Following Mom’s Lead
Be a leader and not a follower, mom said.
A gentle breeze graced their faces while walking down 40th street. The new year of school began.
And they were giggling, snapping their fingers to the songs playing loudly from cars whisking by, and reminiscing to share stories about summer vacation.
Jennifer was always the quiet one in the group. Every now and then she’d say little odd, random words like, your teeth got whiter.
They’d laugh at her remarks, too.
As they arrived at school, Jennifer noticed a new student standing at the door.
Their conversations stopped, and they stared a little, but not enough to make the new girl uncomfortable.
Besides, they were honors students in the gifted music program. Who had time for nonsense?
Walking to homeroom they saw her again; there sitting in row two the third seat from the front.
They usually sat at that area in every homeroom class to sit and talk until the bell rings.
Hi there, initiated Jennifer.
Hey, she uttered with a small smile.
Jennifer immediately invited her to hang with the group, walk home with them after school, and visit her home.
The group members remained silent during passing periods and even the walk home because of Jennifer’s invitation to the girl.
Each of them heads towards their streets to go home at the split of the hill on Chancellor Avenue.
Jennifer and the new girl are left walking. We’re almost there. My house is three doors down on the left, Jennifer explained.
There remained an awkward silence with being out of breath from that hill they traveled to get to Jennifer’s house.
They walk in the door. Jennifer introduces the new girl to her mom. Mom’s hazel eyes start to squint and the color changed to a look of fire.
Jennifer knew the meaning of her mom’s glare. She asked the new girl if she had a way to get home.
The new girl understood it was time to go. She left.
Be a leader and not a follower, mom said.
There’s something about this girl that speaks trouble. I can see it, feel it and I just know it, explained mom in her stern voice.
Lead Your Millennial Daughters
Perhaps you remember similar stories about your daughter’s meeting and bringing home the “wrong type” of girls at school.
Life and your experiences inform your perception and discernment. Mom, you’re on point when it comes to helping your daughters decide on the right friends.
A great book of inspiration and wisdom says, “train up a child in the way she should go; when she’s older she won’t depart from it,” proverbs 22:6.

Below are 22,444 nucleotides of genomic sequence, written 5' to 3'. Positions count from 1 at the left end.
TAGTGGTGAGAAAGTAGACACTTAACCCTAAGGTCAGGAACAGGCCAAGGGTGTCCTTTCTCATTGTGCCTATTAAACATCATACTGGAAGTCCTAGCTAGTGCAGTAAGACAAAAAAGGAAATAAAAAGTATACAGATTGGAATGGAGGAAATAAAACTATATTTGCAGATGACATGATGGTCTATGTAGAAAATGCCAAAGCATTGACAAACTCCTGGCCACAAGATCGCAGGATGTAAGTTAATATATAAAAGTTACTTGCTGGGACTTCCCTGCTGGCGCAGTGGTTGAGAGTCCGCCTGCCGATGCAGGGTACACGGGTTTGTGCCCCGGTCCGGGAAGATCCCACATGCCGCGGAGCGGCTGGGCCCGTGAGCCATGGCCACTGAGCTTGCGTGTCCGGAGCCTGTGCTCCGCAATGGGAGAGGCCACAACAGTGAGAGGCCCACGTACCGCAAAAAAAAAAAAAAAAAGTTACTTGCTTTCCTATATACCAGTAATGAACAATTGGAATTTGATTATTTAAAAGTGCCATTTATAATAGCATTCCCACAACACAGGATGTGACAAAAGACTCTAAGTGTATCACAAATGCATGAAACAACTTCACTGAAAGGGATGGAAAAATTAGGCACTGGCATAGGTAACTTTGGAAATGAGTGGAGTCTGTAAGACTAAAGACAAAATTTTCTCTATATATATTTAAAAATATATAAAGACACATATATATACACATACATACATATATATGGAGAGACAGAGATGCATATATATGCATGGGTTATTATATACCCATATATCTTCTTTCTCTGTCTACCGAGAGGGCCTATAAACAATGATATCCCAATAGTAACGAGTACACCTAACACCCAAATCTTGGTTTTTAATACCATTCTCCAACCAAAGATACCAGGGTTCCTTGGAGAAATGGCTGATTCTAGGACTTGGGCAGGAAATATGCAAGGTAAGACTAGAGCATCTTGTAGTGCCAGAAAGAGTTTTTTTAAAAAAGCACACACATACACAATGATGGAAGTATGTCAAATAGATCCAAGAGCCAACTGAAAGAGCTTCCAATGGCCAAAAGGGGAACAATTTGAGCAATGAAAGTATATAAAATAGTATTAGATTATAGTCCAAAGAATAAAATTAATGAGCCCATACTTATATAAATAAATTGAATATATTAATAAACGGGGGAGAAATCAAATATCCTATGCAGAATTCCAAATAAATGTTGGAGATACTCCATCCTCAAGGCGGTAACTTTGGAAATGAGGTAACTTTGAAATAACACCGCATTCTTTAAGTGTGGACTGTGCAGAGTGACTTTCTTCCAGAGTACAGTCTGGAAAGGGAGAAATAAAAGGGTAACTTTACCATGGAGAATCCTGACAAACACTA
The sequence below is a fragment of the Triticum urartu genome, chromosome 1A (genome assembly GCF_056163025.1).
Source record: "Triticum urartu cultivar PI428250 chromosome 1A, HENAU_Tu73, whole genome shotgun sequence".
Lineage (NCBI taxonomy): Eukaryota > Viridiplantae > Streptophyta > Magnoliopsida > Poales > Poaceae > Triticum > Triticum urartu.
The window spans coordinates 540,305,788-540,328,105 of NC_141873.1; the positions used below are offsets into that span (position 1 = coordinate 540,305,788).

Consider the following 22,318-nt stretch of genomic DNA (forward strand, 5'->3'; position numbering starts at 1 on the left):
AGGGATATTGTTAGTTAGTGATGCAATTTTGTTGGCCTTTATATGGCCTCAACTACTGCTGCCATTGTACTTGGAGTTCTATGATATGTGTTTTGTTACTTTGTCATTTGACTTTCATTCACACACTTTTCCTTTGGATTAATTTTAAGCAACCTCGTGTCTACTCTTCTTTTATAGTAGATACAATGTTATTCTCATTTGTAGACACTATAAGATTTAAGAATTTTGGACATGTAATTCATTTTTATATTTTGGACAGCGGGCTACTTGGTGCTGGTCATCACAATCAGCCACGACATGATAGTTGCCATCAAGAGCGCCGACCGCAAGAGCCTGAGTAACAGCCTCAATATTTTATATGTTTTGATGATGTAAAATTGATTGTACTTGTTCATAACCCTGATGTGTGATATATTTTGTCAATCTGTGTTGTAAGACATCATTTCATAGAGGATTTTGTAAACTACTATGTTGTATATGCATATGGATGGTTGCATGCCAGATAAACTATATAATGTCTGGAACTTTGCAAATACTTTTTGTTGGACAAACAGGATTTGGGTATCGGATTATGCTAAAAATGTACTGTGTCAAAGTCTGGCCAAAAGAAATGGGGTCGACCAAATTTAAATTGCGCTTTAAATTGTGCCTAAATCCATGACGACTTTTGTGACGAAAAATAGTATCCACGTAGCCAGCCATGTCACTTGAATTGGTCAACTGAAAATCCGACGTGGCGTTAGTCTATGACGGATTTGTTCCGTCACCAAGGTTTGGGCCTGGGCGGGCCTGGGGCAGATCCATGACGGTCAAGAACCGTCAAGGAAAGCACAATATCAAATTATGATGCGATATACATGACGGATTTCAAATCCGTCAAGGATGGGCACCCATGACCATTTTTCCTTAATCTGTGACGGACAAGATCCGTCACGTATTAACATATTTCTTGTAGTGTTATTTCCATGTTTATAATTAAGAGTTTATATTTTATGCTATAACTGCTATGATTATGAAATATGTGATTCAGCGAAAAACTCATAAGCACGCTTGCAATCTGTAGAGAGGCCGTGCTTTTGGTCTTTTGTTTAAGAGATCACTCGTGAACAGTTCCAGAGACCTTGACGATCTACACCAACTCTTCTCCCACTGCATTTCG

It takes your leading, guiding and wisdom to advise her at a young age. The mother in the story obviously led and guided her daughter by example.
As a millennial, your daughter still needs your wisdom. But now in a different capacity.
Give Your Millennial Daughters Wisdom
According to one article, “Mіllеnnіаlѕ includes thоѕе оvеr-20ѕ whо аrе wеll-еduсаtеd аnd wеll-саrеd for…”
Moreover, “mіllеnnіаlѕ dеmаnd a fair bаlаnсе bеtwееn work and рrіvаtе lіfе.”
Their private lives are where many struggles occur, and how you lead them matters the most.
They are gentle and a bit sensitive in nature to correction and being “told what to do” per se.
To bring to their attention anything that may ruffle their feathers, consider approaching them with love.
Sometimes wisdom will lead you to hook millennial daughters with compassion, seasoned words, and grace.
Millennial daughters gravitate more to love. And during life talks, they’ll become a sponge that’ll absorb your words.
If millennial daughters are in a love partnership, then they especially need to hear your practical words of wisdom.
Sometimes hearing these words are hard for them. However, deep inside they really want guidance and to do the right things.
In fact, they’ll return to you for more wisdom and advice providing they feel safe.
And trust me, millennial daughters appreciate greatly now being warned about false friends as children.
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Speaker, Author, Thought-Leader… and I really like this one, vibrant living culture creator; Golden Soror of the Alpha Kappa Alpha Sorority, Inc., and Michigan Women’s Commission Appointee. With more than forty years of expertise in business management and personal development, I also have the distinction of receiving the NAWBO Top Businesswoman Award and the Booker T. Washington Legacy Award.